In my line of work, we tend to deal with a lot of cron scripts. From time to time, and for various reasons they will hang for no apparent reason. Here are a few reasons I have found for them hanging:
- When making cURL requests to an external URL, that dependency will sometimes stop responding and leave the request hanging. This can usually be mitigated by setting the CURLOPT_CONNECTTIMEOUT option before connecting, but sometimes doesn’t seem like it works correctly.
- I built a system that captures STDOUT and STDERR for cron scripts in order to display statuses for scripts after they complete including any potential errors. In doing so, when a script echoes a lot of output, the buffer will get full and cause the script to hang. Lesson being that if you want the ability to display output, write a script that accepts command line flags such as -v or -verbose and only then does it display the output…otherwise remains silent. This can be done by checking the $argc and $argv variables.
So anyway, a script is hung, what do you do?
- Find out it’s process ID. In the command line, type ps ax | grep .php to see any currently executing PHP scripts. You might see something like this being output:
1220371 ? S 0:00 /usr/bin/php -q /var/shared/scripts/MyScript.php20383 ? S 0:05 /usr/bin/php -q /var/shared/scripts/MyOtherScript.php
The first column is the process ID. The second is the TTY or “controlling terminal”. It’s ok if this is a question mark. The third column, where you see the S in my example, is the process state code which can be any one of the following:
- D: uninterruptable sleep
- N: low priority
- R: runnable (on run queue)
- S: sleeping
- T: traced or stopped
- Z: defunct (zombie)
The fourth column is the runtime which is important to be able to know how long your script has been executing and is an indicator of a hung process. If your script normally takes 2 minutes to run, and it’s been currently running for 10 minutes — its hung. The final column is the command that was executed which in the case of PHP cron scripts will usually be the path to your PHP executable followed by the file being run.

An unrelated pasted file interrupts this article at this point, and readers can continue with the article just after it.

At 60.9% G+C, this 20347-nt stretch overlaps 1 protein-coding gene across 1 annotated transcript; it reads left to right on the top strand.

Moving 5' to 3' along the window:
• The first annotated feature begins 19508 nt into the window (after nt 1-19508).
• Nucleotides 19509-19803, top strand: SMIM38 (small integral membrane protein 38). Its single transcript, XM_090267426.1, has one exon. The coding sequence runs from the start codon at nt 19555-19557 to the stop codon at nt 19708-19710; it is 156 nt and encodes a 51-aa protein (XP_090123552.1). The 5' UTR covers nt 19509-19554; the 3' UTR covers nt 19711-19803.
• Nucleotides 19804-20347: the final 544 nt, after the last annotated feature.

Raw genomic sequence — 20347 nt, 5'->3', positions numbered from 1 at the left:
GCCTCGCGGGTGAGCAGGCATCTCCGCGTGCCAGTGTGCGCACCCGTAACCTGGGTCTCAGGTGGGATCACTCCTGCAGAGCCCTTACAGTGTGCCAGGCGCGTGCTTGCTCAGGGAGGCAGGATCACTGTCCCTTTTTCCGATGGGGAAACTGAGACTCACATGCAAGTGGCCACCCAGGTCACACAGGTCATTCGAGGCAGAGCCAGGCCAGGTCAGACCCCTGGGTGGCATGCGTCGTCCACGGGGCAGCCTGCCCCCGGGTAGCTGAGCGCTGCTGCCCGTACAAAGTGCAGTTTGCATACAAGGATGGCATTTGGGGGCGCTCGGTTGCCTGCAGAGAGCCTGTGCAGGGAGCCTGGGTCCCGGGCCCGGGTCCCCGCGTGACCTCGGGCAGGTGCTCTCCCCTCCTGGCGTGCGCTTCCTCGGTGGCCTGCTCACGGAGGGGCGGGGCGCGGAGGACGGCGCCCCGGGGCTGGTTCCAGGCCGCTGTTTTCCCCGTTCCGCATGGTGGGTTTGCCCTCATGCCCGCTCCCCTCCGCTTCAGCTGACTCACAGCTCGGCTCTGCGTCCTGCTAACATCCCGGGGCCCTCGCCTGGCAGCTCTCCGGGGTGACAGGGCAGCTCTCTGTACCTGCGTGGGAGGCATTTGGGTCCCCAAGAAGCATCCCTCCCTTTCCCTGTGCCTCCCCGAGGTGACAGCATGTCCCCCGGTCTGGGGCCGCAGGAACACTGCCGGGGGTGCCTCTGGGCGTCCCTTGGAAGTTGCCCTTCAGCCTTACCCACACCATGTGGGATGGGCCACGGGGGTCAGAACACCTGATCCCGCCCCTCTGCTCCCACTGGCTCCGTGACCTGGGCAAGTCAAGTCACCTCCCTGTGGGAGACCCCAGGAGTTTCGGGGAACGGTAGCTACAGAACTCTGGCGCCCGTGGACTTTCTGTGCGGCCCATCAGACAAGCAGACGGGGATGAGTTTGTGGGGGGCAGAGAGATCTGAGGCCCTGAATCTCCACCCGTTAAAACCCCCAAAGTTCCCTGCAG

Another cool tool for getting the pid (Process ID) of a script is to use pgrep followed by a string to match. If you run pgrep -l .php It will just spit out a list of matching files currently running and their pid which is pretty handy.
- So now we know a little more about the process that is hung. Now lets check it out with the bread and butter of cron script debugging tools: strace. Execute the following for the pid you want to inspect where 12345 is your Process ID.:
1strace -p 12345
Ok, you will see one of two scenarios (typically) when you do this. The first is that you will see a bunch of Linux/Unix system commands scrolling by. This means your script is actually doing stuff. It’s not hung, just busy. There is an exception to this, you may see the poll() command scrolling by with (Timeout) at the end of each line. We will address that case in Step 3. The other scenario is you will see a single command and it’s just stopped on it like this:12Process 22770 attached - interrupt to quitwrite(3, "--->8707215n", 12